01 July 1997
(2) Pile Toe Settlement. A computation of pile toe settlement is given in figure 5-11.
(3) Summary of Settlement Analysis Results. A summary of the results of the settlement
computation (with actual data for Pile E2) is given in table 5-2.
b. Indicator Pile. Following the static load test, an indicator pile of the same dimensions and type as
the production piles were driven between groups S-4 and S-5, near pile S-5-1. The pile was driven with the
same Delmag D46-23 hammer that was used in the production driving. A comparison of the driving record
of this pile with that of test pile E2 or pile S-5-12 is shown in figure 5-13. This figure shows that the blow
counts of the indicator pile are substantially larger than those of pile E2 or S-5-12, especially below -40 feet
MSL. The blow count at final penetration of the indicator pile at about -81 feet is approximately
20 blows/foot. This value is well within the 6 to 37 blows/foot observed at the toe depths of groups S-1, S-2,
N-1 and N-2, but greater than the 3 to 12 blows/foot observed at the toe depth for groups S-4 and S-5. The
mean penetration resistance of this pile is the same as or exceeds the largest mean value observed during
the driving of any of the piles in the North groups. This observation is consistent with the mechanisms of
sand densification during pile installation and recementation during driving, such as the result of sand
densification may have dissipated shortly after driving.
c. Restrikes of Production Piles. Figure 5-14 shows the comparison of the blow counts of those pile
restruck with their original blow counts. As was the case with the indicator pile, the same hammer used to
driving the piles originally was used to restrike them.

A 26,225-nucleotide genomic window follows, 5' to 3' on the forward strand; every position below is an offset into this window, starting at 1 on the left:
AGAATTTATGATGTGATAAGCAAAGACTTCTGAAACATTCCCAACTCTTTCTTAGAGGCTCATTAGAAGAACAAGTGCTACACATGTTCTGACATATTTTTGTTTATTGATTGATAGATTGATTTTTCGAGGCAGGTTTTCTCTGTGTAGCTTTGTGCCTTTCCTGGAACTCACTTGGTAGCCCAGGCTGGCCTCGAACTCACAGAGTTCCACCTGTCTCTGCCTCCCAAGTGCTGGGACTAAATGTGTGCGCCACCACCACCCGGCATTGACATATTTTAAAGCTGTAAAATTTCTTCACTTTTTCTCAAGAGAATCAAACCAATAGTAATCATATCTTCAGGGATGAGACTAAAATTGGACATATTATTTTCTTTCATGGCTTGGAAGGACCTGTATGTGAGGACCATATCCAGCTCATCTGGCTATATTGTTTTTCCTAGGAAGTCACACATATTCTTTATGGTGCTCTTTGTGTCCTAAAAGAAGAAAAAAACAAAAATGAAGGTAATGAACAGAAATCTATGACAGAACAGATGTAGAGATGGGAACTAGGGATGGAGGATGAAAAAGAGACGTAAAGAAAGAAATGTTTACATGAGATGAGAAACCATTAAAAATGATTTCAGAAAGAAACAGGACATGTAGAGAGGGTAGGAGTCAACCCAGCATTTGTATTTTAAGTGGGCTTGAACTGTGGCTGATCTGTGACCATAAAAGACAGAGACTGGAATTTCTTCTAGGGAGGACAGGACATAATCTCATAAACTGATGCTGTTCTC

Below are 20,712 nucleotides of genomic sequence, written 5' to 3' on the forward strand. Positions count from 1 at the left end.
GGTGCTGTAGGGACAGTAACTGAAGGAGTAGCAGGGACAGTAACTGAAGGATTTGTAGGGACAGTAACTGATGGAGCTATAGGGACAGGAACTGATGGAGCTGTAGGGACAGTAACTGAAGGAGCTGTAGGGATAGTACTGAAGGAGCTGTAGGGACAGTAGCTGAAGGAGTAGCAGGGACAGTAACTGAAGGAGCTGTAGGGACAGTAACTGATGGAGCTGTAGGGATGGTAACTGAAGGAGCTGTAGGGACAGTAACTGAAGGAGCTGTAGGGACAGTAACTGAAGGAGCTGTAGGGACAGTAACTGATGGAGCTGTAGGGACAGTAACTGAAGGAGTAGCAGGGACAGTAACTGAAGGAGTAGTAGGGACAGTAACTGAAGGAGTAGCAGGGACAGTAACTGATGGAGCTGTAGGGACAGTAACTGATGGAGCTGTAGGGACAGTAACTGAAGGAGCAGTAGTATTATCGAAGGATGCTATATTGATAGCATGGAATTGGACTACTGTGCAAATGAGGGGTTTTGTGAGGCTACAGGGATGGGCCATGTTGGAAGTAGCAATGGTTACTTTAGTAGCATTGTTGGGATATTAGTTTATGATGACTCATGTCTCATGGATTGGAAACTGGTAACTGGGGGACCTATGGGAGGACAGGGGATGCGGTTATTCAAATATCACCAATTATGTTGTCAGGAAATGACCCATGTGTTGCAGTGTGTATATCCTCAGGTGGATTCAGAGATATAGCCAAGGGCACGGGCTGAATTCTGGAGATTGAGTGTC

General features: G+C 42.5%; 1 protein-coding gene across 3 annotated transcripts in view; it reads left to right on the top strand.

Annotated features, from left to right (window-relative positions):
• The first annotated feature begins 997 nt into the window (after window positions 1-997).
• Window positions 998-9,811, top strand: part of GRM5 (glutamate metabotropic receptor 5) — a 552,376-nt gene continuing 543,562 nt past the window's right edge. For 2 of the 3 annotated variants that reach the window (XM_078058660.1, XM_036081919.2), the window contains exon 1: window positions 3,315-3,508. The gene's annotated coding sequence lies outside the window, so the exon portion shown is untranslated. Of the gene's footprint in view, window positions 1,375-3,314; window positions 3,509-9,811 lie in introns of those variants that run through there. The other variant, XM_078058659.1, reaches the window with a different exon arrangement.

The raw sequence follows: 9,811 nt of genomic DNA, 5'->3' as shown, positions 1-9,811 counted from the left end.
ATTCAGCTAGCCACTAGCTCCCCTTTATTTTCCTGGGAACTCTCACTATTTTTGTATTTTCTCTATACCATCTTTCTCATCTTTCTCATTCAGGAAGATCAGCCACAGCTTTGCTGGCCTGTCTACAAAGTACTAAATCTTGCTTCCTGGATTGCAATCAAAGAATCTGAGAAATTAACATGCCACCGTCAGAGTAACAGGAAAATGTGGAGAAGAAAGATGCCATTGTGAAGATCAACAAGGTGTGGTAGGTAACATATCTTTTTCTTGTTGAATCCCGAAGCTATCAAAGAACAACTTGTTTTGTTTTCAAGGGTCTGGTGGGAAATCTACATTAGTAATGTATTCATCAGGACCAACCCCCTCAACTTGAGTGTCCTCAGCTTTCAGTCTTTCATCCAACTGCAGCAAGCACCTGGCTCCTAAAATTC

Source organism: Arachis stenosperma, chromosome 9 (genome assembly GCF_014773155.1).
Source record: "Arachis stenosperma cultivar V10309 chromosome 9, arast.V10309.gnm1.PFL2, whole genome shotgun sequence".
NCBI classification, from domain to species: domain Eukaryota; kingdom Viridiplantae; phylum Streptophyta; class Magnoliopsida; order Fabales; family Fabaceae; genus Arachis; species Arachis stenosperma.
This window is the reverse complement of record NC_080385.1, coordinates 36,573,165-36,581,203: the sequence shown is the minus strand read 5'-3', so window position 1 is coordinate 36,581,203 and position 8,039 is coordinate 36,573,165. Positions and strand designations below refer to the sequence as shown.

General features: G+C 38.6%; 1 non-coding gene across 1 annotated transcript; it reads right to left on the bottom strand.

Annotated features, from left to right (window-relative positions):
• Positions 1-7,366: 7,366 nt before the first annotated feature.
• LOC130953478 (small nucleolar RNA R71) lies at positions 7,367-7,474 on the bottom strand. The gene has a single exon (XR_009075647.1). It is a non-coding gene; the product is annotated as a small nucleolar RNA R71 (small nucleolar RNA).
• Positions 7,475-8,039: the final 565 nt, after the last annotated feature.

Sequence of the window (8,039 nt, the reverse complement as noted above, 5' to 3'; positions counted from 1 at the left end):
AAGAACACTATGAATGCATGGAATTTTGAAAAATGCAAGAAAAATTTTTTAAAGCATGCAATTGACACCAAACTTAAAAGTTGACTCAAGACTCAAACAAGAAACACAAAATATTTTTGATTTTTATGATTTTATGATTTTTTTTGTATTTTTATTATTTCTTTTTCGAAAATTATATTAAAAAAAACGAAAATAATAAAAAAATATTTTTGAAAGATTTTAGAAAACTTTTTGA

d. Results of Supplemental Test Program. This program showed that the existing pile foundation has
adequate bearing capacity to support the drydock and that the original specification for the project led to an
adequate foundation. During the production driving, excess pore water pressures, sand densification, and
increased confining stresses during driving lead to blow counts that were below expectation. However, in
this case these phenomena reversed themselves after driving, leading to soil freeze and increased blow
counts during restrikes and thus increased bearing capacity over time. Ultimate bearing capacity evaluated
by dynamic monitoring using the pile driving analyzer was consistent with results of static load tests.
5-4. LESSONS LEARNED. In addition to the detailed geotechnical aspects of the Kwajalein project, there
are some important overall lessons that are to be learned from this experience.
a. Complete Environmental Requirements. Districts must assure that complete, documented
approval of the fulfillment of all existing environmental requirements, including those under the National
Environmental Policy Act (NEPA), are in place prior to contract award. Failure to do this can result in
significant delays and costly modifications to the project. Environmental requirements relating to
construction must be addressed and approvals obtained and fully documented prior to the beginning of
b. Complete Thorough Soil Investigation. Subsurface investigation should be thorough, complete,
and span the full range of site investigations.
c. Complete Driving of Indicator Piles. Any indicator or test pile program should be planned from the
start, locating the piles to reflect the range of potential site conditions. The piles should be driven before the
production piling is started and load tests be applied to the piles after a minimum waiting period, usually
1 day. The driving of these piles, along with all other testing, should be handled with a separate contract
from the production piling.
d. Establish Criteria for Restrikes and Setup Time. If piles are in coral or other cemented sand strata,
a setup time should be considered and a set duration time established in the design. The load test program